The organizations and individuals signing below respectfully request that Council vote against commissioning a feasibility study and reconfirm the City’scommitment to protect our waterfront by enforcing the Tripartite Agreement’s existing restraints.
We believe that Toronto’s waterfront is a unique natural PUBLIC resource that should be protected for in order to protect the residential, leisure and recreational uses of our waterfront for present and future generations.
The Tripartite Agreement was signed to protect the City’s interests on the waterfront. As such, it specifically prohibits lengthening runways and jet aircraft.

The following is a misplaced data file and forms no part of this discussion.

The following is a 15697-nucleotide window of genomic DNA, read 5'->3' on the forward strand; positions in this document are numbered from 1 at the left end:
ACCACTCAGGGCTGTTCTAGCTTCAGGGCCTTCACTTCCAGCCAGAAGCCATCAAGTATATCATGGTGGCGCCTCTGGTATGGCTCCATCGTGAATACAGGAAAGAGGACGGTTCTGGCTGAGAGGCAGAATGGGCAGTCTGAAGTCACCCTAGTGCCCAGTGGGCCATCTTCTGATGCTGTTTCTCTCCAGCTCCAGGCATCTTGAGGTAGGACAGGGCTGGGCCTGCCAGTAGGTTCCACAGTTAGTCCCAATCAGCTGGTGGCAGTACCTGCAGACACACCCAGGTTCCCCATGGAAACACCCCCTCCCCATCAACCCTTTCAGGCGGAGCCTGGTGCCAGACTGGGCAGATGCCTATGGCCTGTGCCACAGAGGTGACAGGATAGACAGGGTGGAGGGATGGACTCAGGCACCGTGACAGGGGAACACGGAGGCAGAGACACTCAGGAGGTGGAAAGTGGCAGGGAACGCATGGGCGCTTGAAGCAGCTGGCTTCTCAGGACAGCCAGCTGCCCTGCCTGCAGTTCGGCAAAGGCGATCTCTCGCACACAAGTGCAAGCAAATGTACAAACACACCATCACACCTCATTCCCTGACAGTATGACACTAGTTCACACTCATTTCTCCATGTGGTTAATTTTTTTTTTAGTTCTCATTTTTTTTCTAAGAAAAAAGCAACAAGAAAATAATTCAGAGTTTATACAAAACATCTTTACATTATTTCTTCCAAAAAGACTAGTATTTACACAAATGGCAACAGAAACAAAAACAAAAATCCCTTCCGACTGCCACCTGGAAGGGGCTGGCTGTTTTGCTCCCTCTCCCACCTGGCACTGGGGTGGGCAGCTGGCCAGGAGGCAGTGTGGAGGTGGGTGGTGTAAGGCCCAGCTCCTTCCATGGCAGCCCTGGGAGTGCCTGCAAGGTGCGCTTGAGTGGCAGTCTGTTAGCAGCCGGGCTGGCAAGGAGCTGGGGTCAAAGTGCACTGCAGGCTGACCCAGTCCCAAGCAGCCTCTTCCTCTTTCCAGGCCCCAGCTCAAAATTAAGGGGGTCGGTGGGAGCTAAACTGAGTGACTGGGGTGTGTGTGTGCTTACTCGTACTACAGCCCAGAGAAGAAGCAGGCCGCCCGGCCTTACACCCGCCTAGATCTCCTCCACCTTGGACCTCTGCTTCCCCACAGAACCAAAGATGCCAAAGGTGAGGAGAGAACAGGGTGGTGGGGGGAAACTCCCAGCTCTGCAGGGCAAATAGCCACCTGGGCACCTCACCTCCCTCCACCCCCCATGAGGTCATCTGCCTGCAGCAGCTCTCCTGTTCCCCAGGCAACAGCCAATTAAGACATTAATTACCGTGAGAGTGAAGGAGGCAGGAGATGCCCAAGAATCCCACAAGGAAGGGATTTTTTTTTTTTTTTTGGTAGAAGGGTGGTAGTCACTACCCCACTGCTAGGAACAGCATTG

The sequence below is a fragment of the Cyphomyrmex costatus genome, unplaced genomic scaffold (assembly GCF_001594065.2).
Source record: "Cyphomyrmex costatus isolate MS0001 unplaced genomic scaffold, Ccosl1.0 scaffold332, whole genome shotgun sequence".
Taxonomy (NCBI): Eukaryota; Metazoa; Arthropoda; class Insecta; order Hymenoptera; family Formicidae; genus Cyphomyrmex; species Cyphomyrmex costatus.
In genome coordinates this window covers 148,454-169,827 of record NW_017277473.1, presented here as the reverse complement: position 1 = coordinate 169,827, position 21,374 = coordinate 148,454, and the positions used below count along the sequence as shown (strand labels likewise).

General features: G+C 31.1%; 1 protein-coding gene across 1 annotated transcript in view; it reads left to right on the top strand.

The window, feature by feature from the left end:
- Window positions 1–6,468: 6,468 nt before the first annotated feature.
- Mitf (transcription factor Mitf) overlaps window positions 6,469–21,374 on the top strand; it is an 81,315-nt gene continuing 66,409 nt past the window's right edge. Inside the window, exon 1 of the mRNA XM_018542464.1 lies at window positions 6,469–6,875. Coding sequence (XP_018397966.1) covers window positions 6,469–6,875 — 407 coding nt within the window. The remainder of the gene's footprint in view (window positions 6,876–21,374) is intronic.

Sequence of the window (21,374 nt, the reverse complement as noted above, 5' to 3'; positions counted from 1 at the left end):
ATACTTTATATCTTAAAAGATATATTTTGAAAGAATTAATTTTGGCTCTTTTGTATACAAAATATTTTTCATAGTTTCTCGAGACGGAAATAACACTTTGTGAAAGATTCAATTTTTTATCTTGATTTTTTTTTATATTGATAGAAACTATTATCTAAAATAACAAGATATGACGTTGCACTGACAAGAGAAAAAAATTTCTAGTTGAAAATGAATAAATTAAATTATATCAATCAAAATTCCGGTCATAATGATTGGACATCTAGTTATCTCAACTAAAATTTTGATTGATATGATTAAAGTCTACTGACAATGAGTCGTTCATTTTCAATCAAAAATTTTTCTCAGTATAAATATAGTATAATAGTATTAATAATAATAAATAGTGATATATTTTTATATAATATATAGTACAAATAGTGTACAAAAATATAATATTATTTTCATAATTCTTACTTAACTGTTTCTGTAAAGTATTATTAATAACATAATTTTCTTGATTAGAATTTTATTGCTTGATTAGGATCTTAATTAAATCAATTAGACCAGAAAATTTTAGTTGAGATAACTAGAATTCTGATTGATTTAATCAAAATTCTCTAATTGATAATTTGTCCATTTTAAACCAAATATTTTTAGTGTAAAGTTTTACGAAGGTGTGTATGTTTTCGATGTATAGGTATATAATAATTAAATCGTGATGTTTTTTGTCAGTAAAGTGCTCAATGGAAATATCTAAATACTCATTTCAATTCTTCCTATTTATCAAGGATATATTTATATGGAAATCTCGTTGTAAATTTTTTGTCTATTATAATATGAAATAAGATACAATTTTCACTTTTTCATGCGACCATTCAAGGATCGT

If approved, this proposal will affect:
A decision to allow jets will profoundly and permanently damage our waterfront’s potential, in favour of a noisy and polluting industrial use.
Pearson has the capacity to accommodate this growth. With the Metrolinx fast rail link from Union Station to Pearson, now under construction, jets belong at Pearson.